This Should be Prioritized if You Are The Main Care Giver For a Senior

Primary caretaker of a senior hugging him after making a hearing test appointment.

Are you the primary caretaker for somebody older than 70? You have a lot to remember. You aren’t likely to forget to bring a family member to an oncologist or a heart specialist because those are clear priorities. What falls through the cracks, though, are the little things, like the yearly exam with a hearing professional or making sure Mom’s hearing aids are charged. And those small things can make a big difference.

For The Health of a Senior, Hearing is Essential

More and more published research has echoed one surprising truth: your hearing is vitally important. Beyond the ability to hear and enjoy music or communicate, your hearing plays a vitally significant role. Loss of cognitive abilities and depression are a couple of mental health problems that have been linked to neglected hearing loss.

So when you skip Mom’s hearing appointment, you could unwittingly be increasing her risk of developing these problems, including dementia. If Mom isn’t able to hear as well now, she could start to separate herself; she has dinner alone in her room, stops going to movies, and doesn’t go out with her friends.

When hearing loss takes hold, this sort of social separation occurs very quickly. So if you find Mom or Dad beginning to get a little distant, it might not be about their mood (yet). It might be their hearing. And that hearing-induced isolation can itself ultimately bring about cognitive decline (your brain is a very use-it-or-lose-it kind of organ). So recognizing the signs of hearing loss, and ensuring those signs are addressed, is crucial when it comes to your senior parents’ mental and physical health.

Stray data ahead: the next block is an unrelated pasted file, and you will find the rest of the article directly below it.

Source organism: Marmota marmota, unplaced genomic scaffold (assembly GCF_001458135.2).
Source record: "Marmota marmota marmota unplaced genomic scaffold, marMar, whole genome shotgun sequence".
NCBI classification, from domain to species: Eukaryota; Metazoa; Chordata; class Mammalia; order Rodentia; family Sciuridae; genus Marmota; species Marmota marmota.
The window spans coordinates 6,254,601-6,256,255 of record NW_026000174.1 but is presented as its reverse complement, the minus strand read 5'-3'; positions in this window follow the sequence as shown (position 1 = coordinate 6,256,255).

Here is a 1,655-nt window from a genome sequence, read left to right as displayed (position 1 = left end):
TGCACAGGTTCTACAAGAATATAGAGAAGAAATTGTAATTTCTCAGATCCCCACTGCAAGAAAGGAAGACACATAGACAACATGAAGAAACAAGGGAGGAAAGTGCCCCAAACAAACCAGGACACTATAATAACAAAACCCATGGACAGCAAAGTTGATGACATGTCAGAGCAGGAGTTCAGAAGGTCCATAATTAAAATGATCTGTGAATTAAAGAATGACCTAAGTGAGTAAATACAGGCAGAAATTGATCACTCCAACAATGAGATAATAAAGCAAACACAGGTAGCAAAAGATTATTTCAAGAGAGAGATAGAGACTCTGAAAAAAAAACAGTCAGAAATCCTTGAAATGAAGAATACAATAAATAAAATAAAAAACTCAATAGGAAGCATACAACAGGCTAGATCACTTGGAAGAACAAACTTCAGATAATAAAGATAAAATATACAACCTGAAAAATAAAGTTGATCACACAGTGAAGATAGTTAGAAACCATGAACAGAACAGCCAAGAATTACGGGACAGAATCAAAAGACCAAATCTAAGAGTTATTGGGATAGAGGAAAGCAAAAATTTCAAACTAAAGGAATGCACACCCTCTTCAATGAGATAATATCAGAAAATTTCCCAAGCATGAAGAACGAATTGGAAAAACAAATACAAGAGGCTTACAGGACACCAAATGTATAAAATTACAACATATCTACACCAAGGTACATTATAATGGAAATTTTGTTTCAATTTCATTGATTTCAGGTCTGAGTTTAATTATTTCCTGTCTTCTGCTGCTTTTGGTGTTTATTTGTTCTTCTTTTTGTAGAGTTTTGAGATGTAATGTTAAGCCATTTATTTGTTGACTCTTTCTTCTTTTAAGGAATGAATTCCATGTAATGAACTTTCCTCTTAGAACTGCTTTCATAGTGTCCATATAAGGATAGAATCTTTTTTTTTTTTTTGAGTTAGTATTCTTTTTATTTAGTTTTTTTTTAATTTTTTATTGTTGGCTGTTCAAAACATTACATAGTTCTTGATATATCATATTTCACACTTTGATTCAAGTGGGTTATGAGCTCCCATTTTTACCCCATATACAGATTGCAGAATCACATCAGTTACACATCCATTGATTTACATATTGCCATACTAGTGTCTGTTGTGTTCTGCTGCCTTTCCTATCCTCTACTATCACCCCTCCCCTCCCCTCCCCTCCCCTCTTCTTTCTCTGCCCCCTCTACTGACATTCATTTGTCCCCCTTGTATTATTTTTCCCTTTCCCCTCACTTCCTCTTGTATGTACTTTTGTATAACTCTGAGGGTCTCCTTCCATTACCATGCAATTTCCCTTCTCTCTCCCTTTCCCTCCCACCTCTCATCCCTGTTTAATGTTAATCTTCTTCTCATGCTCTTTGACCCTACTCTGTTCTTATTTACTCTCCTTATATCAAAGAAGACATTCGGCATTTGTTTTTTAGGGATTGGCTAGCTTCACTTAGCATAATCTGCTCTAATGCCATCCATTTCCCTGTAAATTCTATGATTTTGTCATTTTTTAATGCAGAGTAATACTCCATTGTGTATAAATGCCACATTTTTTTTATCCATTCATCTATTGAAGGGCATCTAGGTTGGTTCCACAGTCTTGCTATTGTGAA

How to Ensure Hearing Will be a Priority

By now you should be convinced. You now recognize that untreated hearing loss can result in several health issues and that you need to take hearing seriously. How can you make sure ear care is a priority? Here are a few things you can do:

  • Each night before bed, help your parents to put their hearing aids on the charger (at least in situations where their hearing aids are rechargeable).
  • Remind your parents to wear their hearing aids every day. In order to make sure the hearing aids are operating at their optimum ability, they should be used consistently.
  • The same is the situation if you notice a senior starting to separate themselves, canceling on friends and staying inside more. Any hearing challenges can be diagnosed by us when you bring them in.
  • Once per year a hearing screening needs to be scheduled for anybody over the age of 55. You should help a senior parent schedule and keep these appointments.
  • Be mindful of your parents’ habits. If you notice the tv getting somewhat louder every week, have a talk with Mom about making a consultation with a hearing specialist to see if you can identify a problem.

How to Reduce Health Problems in The Future

As a caregiver, you already have a lot on your plate, especially if you’re part of that all-too-common sandwich generation. And hearing concerns can feel rather trivial if they aren’t causing immediate friction. But the evidence is rather clear: a multitude of significant health problems in the future can be prevented by managing hearing loss now.

So when you bring a loved one to their hearing exam, you could be preventing much more costly health conditions down the road. Depression could be avoided before it even begins. And Mom’s risk of dementia in the near future will also be minimized.

That’s worth a trip to see a hearing professional for most of us. And it’s definitely worth a quick reminder to Mom that she needs to be using her hearing aid more diligently. And that hearing aid will make your conversations with her much easier and more pleasant.

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The site information is for educational and informational purposes only and does not constitute medical advice. To receive personalized advice or treatment, schedule an appointment.